HARRISBURG - When it comes to their proposed merger to create the state's largest insurer, executives at Independence Blue Cross and Highmark Inc. insist they won't play hardball when it comes to negotiating with doctors and hospitals over payments for their services, despite their market clout.
But the head of the Pennsylvania Medical Society, who testified yesterday at Insurance Department hearings on the merger, isn't buying it.
"It's like, 'Yeah, I'll love you in the morning,' " society president Peter Lund quipped in an interview after his testimony.
Lund, who practices medicine in Erie County, pointed to an example.
At the Lehigh Valley Hospital near Allentown, where there are several insurance companies, including Highmark, competing to include doctors and hospitals in their networks, Highmark pays $36,000 for a heart-valve operation.
But at Hamot Hospital in Erie, where Highmark is the dominant insurer, the reimbursement is $26,000, he said. That's the kind of negotiating power he thinks the two companies will have statewide if they merge.
Hearings on the proposal will continue Tuesday and Wednesday in Philadelphia.
Pennsylvania's insurance commissioner, Joel Ario, pressed the Blues yesterday on competitive issues.
Ario asked why, if Independence Blue Cross sells insurance through its AmeriHealth subsidiary in New Jersey, it doesn't try to sell insurance under a similar subsidiary in Pennsylvania.
"The investment that would be required to build a brand statewide" would detract from Independence Blue Cross' business in Philadelphia and the four surrounding counties, Independence chief executive Joseph A. Frick said.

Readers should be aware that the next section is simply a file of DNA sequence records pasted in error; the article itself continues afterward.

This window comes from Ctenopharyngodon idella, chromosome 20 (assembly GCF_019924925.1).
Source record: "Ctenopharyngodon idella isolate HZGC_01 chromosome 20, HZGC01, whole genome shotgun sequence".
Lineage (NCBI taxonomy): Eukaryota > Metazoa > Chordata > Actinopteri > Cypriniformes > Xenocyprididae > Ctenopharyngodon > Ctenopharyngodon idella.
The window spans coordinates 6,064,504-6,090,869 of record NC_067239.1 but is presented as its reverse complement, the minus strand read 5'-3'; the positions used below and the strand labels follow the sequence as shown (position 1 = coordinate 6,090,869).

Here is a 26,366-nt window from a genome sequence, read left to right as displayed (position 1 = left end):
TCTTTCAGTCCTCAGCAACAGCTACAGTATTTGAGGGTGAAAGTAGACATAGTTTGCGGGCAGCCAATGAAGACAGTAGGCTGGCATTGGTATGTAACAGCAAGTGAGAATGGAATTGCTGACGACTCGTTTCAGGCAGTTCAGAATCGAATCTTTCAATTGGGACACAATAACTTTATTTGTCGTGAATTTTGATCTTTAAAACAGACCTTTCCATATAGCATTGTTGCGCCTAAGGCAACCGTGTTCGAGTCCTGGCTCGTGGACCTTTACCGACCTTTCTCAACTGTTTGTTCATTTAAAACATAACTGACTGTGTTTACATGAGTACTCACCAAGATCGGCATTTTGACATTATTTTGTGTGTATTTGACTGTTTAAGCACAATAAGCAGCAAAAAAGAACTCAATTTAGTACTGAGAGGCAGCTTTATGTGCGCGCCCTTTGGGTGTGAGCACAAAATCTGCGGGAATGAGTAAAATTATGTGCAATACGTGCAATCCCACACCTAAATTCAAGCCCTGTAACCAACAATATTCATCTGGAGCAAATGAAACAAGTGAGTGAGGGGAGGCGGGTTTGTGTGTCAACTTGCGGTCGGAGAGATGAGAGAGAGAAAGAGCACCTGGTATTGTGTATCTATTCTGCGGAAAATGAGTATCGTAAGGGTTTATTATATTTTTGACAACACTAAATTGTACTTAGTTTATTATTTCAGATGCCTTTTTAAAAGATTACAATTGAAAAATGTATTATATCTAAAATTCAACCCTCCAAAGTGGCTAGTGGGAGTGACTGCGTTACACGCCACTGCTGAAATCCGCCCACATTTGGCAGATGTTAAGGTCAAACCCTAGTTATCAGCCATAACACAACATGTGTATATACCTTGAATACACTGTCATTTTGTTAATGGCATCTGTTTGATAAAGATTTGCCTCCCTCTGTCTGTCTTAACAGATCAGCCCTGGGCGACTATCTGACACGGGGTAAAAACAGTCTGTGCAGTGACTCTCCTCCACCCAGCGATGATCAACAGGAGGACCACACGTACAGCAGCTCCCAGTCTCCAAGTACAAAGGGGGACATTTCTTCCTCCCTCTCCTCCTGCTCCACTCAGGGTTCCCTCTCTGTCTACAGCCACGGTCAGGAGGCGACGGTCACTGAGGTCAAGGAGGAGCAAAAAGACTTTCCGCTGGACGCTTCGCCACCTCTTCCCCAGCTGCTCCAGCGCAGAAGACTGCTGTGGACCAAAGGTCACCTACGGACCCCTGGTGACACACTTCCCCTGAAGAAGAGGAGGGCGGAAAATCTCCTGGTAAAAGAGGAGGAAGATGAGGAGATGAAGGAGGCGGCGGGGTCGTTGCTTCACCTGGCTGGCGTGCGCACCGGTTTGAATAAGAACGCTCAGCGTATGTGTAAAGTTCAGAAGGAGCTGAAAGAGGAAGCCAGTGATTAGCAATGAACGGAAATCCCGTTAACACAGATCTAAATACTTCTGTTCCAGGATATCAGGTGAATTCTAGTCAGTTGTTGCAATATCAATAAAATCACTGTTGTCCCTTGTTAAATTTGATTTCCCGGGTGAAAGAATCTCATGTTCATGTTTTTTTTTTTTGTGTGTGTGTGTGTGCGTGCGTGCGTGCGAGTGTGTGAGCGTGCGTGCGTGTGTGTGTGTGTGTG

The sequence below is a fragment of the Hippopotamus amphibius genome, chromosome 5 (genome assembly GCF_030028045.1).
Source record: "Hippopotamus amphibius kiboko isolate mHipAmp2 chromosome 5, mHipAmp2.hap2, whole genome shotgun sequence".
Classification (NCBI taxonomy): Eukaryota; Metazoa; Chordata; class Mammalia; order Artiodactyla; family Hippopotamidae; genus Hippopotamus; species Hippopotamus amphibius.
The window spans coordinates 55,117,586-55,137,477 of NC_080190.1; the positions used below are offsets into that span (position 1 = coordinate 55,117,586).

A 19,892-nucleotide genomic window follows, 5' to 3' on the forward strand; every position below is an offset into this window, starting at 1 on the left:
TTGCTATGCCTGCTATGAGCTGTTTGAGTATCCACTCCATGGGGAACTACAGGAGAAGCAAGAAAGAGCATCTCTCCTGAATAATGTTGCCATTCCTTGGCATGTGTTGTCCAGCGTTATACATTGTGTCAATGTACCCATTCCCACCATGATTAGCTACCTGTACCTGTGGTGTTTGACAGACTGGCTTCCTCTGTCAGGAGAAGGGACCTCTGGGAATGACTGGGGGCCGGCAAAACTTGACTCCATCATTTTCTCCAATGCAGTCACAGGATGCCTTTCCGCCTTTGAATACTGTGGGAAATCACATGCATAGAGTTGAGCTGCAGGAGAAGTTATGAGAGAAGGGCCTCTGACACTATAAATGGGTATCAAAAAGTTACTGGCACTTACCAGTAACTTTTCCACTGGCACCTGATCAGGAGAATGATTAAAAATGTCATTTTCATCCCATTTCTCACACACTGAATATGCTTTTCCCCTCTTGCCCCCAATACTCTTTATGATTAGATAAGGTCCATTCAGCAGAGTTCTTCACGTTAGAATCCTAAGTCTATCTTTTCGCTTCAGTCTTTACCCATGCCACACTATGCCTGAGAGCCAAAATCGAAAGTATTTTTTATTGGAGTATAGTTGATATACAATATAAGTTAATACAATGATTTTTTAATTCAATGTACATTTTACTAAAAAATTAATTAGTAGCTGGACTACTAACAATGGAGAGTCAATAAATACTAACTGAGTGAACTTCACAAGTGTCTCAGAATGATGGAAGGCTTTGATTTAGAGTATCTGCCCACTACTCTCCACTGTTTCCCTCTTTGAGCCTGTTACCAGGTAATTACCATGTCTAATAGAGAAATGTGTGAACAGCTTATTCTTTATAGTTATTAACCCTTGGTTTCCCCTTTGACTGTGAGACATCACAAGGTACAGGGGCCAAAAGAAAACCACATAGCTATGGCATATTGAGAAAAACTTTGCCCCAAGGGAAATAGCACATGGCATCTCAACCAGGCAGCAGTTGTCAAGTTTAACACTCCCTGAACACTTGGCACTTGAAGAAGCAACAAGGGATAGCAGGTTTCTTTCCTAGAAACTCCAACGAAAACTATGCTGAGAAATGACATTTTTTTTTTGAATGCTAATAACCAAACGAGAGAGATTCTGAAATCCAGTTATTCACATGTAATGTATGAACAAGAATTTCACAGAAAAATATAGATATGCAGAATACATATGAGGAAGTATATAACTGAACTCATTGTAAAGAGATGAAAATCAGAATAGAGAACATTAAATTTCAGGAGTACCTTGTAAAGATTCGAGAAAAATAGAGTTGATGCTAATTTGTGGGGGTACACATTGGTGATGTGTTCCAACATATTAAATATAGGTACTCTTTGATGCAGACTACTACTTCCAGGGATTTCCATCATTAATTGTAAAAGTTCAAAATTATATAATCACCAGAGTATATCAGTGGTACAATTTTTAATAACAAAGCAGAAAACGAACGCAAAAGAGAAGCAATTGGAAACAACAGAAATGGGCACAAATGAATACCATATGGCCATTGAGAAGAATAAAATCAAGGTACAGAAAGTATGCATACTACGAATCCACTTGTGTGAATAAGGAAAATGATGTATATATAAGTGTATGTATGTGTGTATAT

Ario asked whether IBC's reluctance to compete statewide shows that the dominance of the Blues makes entry into the state by other companies very difficult.
Highmark chief executive Kenneth R. Melani countered that a relatively new competitor in Highmark's core Pittsburgh territory, UPMC Health Plan, has added more than 1.2 million subscribers in 12 years. Highmark provides coverage for 4.6 million in western and central Pennsylvania and the Lehigh Valley.
Among those speaking in favor of the merger yesterday was Bruce Schwartz, president of Columbus Supply House, a Cumberland County distributor of cleaning services and products. His company offers Highmark insurance, does business with Highmark and participates with the company in charitable works.
He worries that if the merger doesn't go through, the insurers "might become a likely acquisition target" for big for-profit out-of-state insurance companies.
"Such an outcome would prove detrimental for small businesses and charitable organizations," he said.
Also testifying were several legislators, including State Sen. Donald White, a Republican from Western Pennsylvania who heads the Banking and Insurance Committee.
"I'm extremely skeptical that long-term benefits will come from this merger," he said.